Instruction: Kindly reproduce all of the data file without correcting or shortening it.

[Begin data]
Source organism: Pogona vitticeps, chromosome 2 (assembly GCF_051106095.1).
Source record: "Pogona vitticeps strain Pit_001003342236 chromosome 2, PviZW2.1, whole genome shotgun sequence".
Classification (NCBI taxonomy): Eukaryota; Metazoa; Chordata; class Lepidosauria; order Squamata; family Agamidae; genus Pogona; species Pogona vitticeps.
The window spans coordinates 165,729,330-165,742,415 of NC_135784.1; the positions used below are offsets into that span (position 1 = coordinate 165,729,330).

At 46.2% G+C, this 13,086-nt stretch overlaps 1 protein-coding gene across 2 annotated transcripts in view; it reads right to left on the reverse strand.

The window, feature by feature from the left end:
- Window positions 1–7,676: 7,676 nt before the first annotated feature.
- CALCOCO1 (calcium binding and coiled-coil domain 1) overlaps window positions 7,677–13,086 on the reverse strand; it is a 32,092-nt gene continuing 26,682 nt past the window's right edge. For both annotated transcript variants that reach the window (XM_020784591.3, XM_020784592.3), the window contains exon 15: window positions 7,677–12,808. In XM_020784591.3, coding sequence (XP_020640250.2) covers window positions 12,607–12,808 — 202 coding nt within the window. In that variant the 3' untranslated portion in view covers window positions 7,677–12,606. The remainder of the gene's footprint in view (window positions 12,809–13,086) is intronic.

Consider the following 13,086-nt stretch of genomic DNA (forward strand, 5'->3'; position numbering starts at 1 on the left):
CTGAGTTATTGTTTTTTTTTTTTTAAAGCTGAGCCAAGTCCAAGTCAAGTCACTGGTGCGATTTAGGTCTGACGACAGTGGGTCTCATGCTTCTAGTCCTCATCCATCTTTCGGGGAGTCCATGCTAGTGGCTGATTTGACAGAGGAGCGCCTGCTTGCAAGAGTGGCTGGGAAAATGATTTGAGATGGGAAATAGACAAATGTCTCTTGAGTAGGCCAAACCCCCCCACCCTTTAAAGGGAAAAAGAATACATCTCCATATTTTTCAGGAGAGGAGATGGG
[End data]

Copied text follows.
Source organism: Pogona vitticeps, chromosome 2 (assembly GCF_051106095.1).
Source record: "Pogona vitticeps strain Pit_001003342236 chromosome 2, PviZW2.1, whole genome shotgun sequence".
Classification (NCBI taxonomy): Eukaryota; Metazoa; Chordata; class Lepidosauria; order Squamata; family Agamidae; genus Pogona; species Pogona vitticeps.
The window spans coordinates 165,729,330-165,742,415 of NC_135784.1; the positions used below are offsets into that span (position 1 = coordinate 165,729,330).

At 46.2% G+C, this 13,086-nt stretch overlaps 1 protein-coding gene across 2 annotated transcripts in view; it reads right to left on the reverse strand.

The window, feature by feature from the left end:
- Window positions 1–7,676: 7,676 nt before the first annotated feature.
- CALCOCO1 (calcium binding and coiled-coil domain 1) overlaps window positions 7,677–13,086 on the reverse strand; it is a 32,092-nt gene continuing 26,682 nt past the window's right edge. For both annotated transcript variants that reach the window (XM_020784591.3, XM_020784592.3), the window contains exon 15: window positions 7,677–12,808. In XM_020784591.3, coding sequence (XP_020640250.2) covers window positions 12,607–12,808 — 202 coding nt within the window. In that variant the 3' untranslated portion in view covers window positions 7,677–12,606. The remainder of the gene's footprint in view (window positions 12,809–13,086) is intronic.

Consider the following 13,086-nt stretch of genomic DNA (forward strand, 5'->3'; position numbering starts at 1 on the left):
CTGAGTTATTGTTTTTTTTTTTTTAAAGCTGAGCCAAGTCCAAGTCAAGTCACTGGTGCGATTTAGGTCTGACGACAGTGGGTCTCATGCTTCTAGTCCTCATCCATCTTTCGGGGAGTCCATGCTAGTGGCTGATTTGACAGAGGAGCGCCTGCTTGCAAGAGTGGCTGGGAAAATGATTTGAGATGGGAAATAGACAAATGTCTCTTGAGTAGGCCAAACCCCCCCACCCTTTAAAGGGAAAAAGAATACATCTCCATATTTTTCAGGAGAGGAGATGGG